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Euro 6 and the future of the fleet industry

By / 3 years ago / Comments / No Comments

The last few months have seen some hesitation from the UK’s commercial vehicle industry to discuss EU regulations, particularly when it concerns one of the most seismic shifts to hit the sector in years.

For the commercial vehicle sector, the radio silence surrounding incoming Euro 6 legislation could see a number of operators left unprepared at a time when the discussion is particularly pertinent, which is why we need to talk about how we step up our offer.

Euro 6 was introduced to target a host of vehicle emissions, with emphasis on limiting nitrogen oxides (NOx) from 180mg/km to just 80mg/km. This has encouraged new options such as reduced compression radio, vehicle weight reduction, and replacing oxidation catalytic converters with the after-treatment systems AdBlue.

For some of us in the industry, this led to a stockpiling of Euro 5 vehicles for our customer base, as we anticipated the full force of the new changes. Now, with Plan A established, we must look at innovative approaches to implementing the new rules so that we can assure best practice for our Euro 6 customers.

The highest priority for the fleet sector, in my view, should be educating fleet operators and customers alike about the use of after-treatment solutions such as AdBlue. An essential reductant for use in Euro 6 vehicles, AdBlue could be the difference between your vehicle being on the road and being left adrift.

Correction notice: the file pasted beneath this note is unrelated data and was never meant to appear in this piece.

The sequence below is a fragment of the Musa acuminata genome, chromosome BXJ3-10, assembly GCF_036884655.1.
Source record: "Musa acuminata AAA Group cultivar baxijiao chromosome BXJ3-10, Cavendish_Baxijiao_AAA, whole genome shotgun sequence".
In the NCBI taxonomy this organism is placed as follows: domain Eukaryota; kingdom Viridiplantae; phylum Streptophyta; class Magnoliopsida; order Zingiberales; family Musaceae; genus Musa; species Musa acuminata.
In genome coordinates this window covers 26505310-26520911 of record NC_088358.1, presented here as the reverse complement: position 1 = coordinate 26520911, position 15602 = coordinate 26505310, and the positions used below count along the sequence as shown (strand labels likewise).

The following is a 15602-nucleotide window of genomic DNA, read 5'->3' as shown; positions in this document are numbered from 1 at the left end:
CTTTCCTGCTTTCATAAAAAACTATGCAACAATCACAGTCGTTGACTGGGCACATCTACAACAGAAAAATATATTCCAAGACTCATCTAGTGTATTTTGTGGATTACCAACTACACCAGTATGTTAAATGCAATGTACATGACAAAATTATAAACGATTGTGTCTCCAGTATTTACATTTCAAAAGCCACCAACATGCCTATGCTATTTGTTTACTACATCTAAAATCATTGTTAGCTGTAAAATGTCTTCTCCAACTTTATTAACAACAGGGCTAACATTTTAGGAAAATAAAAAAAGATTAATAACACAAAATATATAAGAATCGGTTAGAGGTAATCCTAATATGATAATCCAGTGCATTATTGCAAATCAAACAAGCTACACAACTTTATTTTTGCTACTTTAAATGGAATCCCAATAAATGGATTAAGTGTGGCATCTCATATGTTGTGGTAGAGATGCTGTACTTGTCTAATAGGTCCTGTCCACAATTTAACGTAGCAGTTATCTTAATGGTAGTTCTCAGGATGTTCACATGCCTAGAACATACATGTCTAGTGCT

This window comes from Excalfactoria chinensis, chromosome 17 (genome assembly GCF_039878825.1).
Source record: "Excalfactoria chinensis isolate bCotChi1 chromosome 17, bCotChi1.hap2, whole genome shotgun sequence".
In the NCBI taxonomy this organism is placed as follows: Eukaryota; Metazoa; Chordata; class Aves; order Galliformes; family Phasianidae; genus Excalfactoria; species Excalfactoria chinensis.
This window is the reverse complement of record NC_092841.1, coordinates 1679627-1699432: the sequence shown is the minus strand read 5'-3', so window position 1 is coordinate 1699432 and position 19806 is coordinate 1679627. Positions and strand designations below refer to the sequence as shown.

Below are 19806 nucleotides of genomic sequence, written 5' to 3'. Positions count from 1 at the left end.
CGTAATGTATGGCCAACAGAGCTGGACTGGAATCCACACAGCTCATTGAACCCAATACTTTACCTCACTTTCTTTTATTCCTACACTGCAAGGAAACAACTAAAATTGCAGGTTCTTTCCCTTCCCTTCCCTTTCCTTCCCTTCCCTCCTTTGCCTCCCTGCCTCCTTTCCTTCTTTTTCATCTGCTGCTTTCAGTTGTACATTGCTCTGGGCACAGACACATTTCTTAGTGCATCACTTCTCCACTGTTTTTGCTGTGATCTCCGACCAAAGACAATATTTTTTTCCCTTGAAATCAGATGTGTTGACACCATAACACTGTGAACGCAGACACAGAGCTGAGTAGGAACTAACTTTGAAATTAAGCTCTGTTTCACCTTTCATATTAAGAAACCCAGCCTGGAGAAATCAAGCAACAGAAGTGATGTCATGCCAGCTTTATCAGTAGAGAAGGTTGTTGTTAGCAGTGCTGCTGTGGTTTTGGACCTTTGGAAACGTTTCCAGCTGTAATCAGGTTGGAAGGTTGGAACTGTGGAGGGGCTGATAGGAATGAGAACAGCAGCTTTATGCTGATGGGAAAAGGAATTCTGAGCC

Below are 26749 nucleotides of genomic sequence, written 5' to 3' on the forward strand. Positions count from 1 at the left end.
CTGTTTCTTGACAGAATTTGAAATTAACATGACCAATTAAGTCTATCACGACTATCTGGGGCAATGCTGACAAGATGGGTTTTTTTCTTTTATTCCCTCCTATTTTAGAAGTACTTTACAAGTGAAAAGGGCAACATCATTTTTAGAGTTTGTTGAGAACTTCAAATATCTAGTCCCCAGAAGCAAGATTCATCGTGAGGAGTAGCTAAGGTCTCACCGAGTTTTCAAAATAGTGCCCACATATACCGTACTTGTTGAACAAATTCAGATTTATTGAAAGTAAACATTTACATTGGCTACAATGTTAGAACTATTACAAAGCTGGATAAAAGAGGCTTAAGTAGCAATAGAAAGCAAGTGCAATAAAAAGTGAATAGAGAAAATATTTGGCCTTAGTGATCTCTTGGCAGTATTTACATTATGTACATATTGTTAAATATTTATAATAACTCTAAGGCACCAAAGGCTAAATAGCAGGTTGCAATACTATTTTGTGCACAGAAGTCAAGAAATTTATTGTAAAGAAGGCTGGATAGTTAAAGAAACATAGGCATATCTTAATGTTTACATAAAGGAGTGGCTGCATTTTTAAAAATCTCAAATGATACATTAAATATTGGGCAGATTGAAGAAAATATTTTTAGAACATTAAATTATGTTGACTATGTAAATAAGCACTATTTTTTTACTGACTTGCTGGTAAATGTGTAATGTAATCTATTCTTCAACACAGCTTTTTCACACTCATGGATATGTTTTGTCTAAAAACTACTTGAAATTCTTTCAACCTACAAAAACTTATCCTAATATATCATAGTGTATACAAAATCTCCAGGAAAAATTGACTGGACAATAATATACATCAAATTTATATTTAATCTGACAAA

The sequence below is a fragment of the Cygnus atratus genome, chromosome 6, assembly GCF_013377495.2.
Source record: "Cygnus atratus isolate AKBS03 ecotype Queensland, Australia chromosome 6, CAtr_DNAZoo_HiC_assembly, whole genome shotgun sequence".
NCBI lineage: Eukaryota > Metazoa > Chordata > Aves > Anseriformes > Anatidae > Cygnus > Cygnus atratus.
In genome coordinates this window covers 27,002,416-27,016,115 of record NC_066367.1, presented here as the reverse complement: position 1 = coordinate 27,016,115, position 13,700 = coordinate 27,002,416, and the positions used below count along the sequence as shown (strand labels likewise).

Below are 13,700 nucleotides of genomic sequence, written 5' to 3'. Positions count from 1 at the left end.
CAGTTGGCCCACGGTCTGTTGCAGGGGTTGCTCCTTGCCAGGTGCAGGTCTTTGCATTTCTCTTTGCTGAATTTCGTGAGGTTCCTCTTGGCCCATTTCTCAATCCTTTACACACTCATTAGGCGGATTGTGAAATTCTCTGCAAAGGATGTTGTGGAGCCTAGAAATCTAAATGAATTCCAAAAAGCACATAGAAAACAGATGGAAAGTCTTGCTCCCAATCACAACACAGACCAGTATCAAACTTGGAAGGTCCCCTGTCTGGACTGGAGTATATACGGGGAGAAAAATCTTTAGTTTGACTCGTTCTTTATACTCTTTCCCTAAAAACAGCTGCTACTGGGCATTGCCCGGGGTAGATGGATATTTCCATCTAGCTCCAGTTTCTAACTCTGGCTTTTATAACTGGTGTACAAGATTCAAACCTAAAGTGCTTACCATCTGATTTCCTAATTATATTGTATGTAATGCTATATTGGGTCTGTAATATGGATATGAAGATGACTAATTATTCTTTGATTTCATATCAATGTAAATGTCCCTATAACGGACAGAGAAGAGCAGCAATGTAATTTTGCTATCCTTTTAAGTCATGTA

This is because the use and display of AdBlue varies from vehicle to vehicle: many do not include level gauges to warn drivers when the level is dipping, and some slow to a complete halt if the fluid runs out. The display can also vary between models, making preparation absolutely vital before your vans hit the road.

The capacity to deal with the potential challenges of Euro 6 are what could separate the more ambitious fleet operators from their hesitant counterparts. Commercial vehicle rental providers ought to now be thinking ahead, providing AdBlue with the vehicles, and taking a conscientious approach to instructing customers about its use, whether this is in the form of handbooks or in-vehicle first aid kits.

This initiative would not have to indicate spiralling costs for manufacturers or fleet operators – for example Dawsonrentals | vans charges customers only when the AdBlue is used, as you would with any other noticeable changes to the vehicle’s original condition – and it benefits the business by instilling a sense of trust in clients and regulators alike.

While it will likely be a rocky few months for Britain and its European partners, the effect of emissions will remain a vital environmental and political issue. In order to successfully evolve in line with the industry, fleet businesses must be prepared to utilise the options available to them, ensuring that customers receive the correct support to run clean, smart vehicles for years to come.

Alex Grant

Trained on Cardiff University’s renowned Postgraduate Diploma in Motor Magazine Journalism, Alex is an award-winning motoring journalist with ten years’ experience across B2B and consumer titles. A life-long car enthusiast with a fascination for new technology and future drivetrains, he joined Fleet World in April 2011, contributing across the magazine and website portfolio and editing the EV Fleet World Website.

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